It's interesting to discover that Tales From Earthsea, the latest Studio Ghibli title to be distributed by Disney, was originally released in 2006. Especially since it seems like in four years, someone could have found a way to make its story a little more interesting. (But then again, maybe that's why it took four years to get shown in the States.)

Operating enthusiastically on the liberal side of the divide between casual viewers of Japanese animation and diehard anime (and more specifically, Miyazaki) fans, Tales From Earthsea is every bit as beautiful and well-rendered as its predecessors. But its pastoral, unhurried approach to adapting Ursula K. Le Guin's final two novels in the Earthsea series feels about as exciting as if Peter Jackson had decided to shoot the Lord of the Rings trilogy from the point of view of the tree people, the Ents, only to smash cut to the action at Mordor at the last minute in order to provide a too-late dramatic payoff to their glacial indecision.

The story follows Arren (Matt Levin), a young prince who murders his father, and flees the kingdom with only the King's sword in tow. Rescued from being eaten by a pack of wolves by Sparrowhawk (Timothy Dalton), Arren joins the wizard on his trek to a nearby city, and eventually, the home of Tenar (Mariska Hargitay), who has in her charge a passionate but socially-awkward girl named Therru (Blaire Restaneo). The four of them live together, simply, for a time, but an evil wizard named Cob (Willem Dafoe) sends his minions to take Arren and attack Sparrowhawk.

Using Tenar as bait, Sparrowhawk races to Cob's castle to rescue her. Discovering that Cob has manipulated Arren into joining him, Sparrowhawk is captured and sentenced to death. In the meantime, Therru races to help Tenar, Sparrowhawk and Arren, and must infiltrate the castle in time to stop Cob from killing all three of them, and in the process, destroying the balance between man and nature forever.

To clarify, Earthsea wasn't directed by Hayao Miyazaki, but his son Goro, but the younger filmmaker certainly has the same eye for breathtaking detail as his father: vast landscapes unfold on screen, vistas explode with color, and the overall world comes alive thanks to subtle details and small, evocative movements. But the languid and unconventional pacing of Hayao's films always seem to be in the greater service of telling a compelling story, and whether it's because of the source material or Goro's comparative inexperience as director, this film is often maddening in its lack of momentum, if only because its measured pacing begins to feel redundant, especially after the dialogue drives home its idea that man's kinship with nature or "the elements" is far more important than corporeal concerns.

For example, there's a beautiful moment of connection between Arren and Therru, when he goes to retrieve her from the fields only to find her singing to herself. While the tune is indisputably heartbreaking, it goes on far longer than necessary, at least to drive home the contrast between her certitude and his indecision, not to mention the unique balance each of them provides the other. It's probably true that I could admire endlessly the wafting reeds that the characters wade through or pore over the disconnected ruins of cities that Arren and Sparrowhawk visit, but only if they were a screen saver; in a film that's longer than two hours, that simply isn't enough to keep me emotionally engaged, particularly in a case where it seems as if there would be plenty of real story to tell.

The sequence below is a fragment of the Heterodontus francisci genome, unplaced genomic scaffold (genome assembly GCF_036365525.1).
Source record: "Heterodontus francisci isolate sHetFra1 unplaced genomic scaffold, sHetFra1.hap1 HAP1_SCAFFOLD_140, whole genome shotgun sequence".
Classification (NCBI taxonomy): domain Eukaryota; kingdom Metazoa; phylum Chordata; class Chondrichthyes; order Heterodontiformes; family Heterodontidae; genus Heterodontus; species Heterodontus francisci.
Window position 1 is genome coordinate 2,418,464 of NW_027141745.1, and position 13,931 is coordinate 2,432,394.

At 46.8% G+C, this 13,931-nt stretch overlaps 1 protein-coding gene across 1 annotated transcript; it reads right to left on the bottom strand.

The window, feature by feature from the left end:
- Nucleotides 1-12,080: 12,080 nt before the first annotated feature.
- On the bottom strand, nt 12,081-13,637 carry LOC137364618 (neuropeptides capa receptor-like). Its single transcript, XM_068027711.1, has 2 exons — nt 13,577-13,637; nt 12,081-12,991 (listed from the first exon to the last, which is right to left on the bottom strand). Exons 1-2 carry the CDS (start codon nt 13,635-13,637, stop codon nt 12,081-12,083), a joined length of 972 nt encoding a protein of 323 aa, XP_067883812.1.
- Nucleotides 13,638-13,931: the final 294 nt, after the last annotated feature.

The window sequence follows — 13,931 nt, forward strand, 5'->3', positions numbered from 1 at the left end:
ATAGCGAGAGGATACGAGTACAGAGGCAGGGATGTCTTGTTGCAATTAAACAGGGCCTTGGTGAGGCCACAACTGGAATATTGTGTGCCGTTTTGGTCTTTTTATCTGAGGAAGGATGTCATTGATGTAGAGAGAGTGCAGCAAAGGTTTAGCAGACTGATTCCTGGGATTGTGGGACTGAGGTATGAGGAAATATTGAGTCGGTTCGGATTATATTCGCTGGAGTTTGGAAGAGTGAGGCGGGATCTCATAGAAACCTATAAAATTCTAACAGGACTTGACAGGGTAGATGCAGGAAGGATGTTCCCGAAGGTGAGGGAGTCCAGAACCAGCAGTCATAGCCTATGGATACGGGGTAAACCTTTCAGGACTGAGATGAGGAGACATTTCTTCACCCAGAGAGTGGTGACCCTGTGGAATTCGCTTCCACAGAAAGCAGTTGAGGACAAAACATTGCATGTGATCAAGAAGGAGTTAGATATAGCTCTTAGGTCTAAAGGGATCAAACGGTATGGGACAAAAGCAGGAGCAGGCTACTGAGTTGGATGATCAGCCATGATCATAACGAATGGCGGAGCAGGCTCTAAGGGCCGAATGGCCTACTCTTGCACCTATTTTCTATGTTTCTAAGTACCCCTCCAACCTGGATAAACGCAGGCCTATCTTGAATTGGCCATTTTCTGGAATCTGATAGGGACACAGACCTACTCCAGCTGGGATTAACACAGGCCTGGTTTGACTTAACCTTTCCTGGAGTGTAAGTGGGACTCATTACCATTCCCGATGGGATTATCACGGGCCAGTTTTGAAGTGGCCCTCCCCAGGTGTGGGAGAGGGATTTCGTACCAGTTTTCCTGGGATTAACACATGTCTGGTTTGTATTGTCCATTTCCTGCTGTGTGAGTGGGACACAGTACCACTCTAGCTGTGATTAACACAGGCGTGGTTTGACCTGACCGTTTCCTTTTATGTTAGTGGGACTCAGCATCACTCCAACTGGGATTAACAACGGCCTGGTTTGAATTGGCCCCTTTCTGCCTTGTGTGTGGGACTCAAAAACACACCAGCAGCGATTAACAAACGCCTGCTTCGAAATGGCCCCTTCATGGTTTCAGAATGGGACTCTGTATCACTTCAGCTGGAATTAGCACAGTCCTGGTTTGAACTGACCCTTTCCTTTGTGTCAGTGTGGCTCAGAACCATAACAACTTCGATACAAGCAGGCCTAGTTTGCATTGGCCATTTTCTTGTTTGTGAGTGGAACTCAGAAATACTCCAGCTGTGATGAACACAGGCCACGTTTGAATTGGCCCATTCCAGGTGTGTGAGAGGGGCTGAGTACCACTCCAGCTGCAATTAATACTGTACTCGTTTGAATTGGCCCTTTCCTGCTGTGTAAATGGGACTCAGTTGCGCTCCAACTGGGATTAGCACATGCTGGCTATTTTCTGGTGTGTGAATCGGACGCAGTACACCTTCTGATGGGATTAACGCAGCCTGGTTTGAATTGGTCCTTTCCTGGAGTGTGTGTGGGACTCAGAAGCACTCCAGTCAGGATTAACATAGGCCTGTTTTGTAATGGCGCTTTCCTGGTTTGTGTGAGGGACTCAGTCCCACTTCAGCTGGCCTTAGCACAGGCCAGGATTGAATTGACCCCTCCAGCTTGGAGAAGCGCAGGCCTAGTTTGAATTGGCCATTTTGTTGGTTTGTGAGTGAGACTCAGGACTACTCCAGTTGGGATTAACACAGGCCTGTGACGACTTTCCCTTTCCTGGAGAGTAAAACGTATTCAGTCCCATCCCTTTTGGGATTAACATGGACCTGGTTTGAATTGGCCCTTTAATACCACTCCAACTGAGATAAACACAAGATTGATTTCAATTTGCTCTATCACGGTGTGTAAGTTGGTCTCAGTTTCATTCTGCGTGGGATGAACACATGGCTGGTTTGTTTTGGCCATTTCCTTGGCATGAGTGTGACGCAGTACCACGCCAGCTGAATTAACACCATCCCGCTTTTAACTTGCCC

I admit that I love the way in which Ghibli and its filmmakers use the medium of animation - to tell stories in ways that they otherwise could not be told, and without the compromise of cutting to stupid jokes or unnecessary action sequences that are expressly designed to delight and distract. But there is a real and interesting story here, and the lengths the film goes to being cryptic about its mysticism betrays its potential depths: during one sequence I felt like I was watching one of those Star Wars prequel scenes where all the characters do is talk about bureaucracy and parliamentary procedure, and during another, the characters' interactions had the tragic repression of the relationship between Chow-Yun Fat and Michelle Yeoh in Crouching Tiger, Hidden Dragon.

One moment the film is profoundly felt and the next it's dryly expository, and what's most disappointing is that this variety never resembles a full range of dramatic notes but an erratic collection of scenes that don't come together cohesively. But rather than feeling disjointed and uneven, the film maintains a surprisingly consistent, ambivalent tone, so that even when there are supposedly enormous stakes to the characters' choices, we're no more roused than we were when they were plowing or preparing a meal.

If it sounds like I feel strongly about the film not working, I'm not; Miyazaki gives me little reason to get invested enough to care intensely about how well or effectively it's pulling off what it's attempting. And that, ultimately, is the problem: the film appears to have been thoroughly contemplated, considered, and executed, but it isn't deeply felt – a work of art produced by an expert who possesses superlative technical skill but no passion. Again, whether this is a matter of staying true to the source material (which I haven't read) or finding the right filmmaking voice to bring it to life on the screen, I can't say; but Tales From Earthsea is precisely the sort of film that people admire instead of enjoy, and it's a shame, because it proves that you can put together something competent, artistic, and even beautiful, but that doesn't mean anyone will necessarily ever want to watch it.